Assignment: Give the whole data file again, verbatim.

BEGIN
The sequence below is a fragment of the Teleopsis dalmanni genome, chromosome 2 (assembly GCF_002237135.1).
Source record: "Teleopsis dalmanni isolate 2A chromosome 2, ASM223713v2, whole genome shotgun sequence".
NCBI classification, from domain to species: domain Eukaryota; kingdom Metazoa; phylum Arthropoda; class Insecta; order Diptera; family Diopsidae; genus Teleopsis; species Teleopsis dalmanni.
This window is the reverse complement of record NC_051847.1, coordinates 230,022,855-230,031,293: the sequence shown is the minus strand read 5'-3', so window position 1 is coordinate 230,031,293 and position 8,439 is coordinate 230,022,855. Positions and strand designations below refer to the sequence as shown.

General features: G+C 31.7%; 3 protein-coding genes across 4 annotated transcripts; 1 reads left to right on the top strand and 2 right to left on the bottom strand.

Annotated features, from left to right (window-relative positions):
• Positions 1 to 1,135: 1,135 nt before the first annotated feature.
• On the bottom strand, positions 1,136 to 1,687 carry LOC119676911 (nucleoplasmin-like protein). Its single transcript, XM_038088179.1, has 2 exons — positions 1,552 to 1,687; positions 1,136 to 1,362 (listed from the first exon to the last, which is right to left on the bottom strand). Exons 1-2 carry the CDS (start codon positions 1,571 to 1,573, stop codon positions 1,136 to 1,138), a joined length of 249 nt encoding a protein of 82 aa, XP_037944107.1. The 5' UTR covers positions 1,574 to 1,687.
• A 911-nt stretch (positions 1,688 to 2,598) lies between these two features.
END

The sequence below is a fragment of the Teleopsis dalmanni genome, chromosome 2 (assembly GCF_002237135.1).
Source record: "Teleopsis dalmanni isolate 2A chromosome 2, ASM223713v2, whole genome shotgun sequence".
NCBI classification, from domain to species: domain Eukaryota; kingdom Metazoa; phylum Arthropoda; class Insecta; order Diptera; family Diopsidae; genus Teleopsis; species Teleopsis dalmanni.
This window is the reverse complement of record NC_051847.1, coordinates 230,022,855-230,031,293: the sequence shown is the minus strand read 5'-3', so window position 1 is coordinate 230,031,293 and position 8,439 is coordinate 230,022,855. Positions and strand designations below refer to the sequence as shown.

General features: G+C 31.7%; 3 protein-coding genes across 4 annotated transcripts; 1 reads left to right on the top strand and 2 right to left on the bottom strand.

Annotated features, from left to right (window-relative positions):
• Positions 1 to 1,135: 1,135 nt before the first annotated feature.
• On the bottom strand, positions 1,136 to 1,687 carry LOC119676911 (nucleoplasmin-like protein). Its single transcript, XM_038088179.1, has 2 exons — positions 1,552 to 1,687; positions 1,136 to 1,362 (listed from the first exon to the last, which is right to left on the bottom strand). Exons 1-2 carry the CDS (start codon positions 1,571 to 1,573, stop codon positions 1,136 to 1,138), a joined length of 249 nt encoding a protein of 82 aa, XP_037944107.1. The 5' UTR covers positions 1,574 to 1,687.
• A 911-nt stretch (positions 1,688 to 2,598) lies between these two features.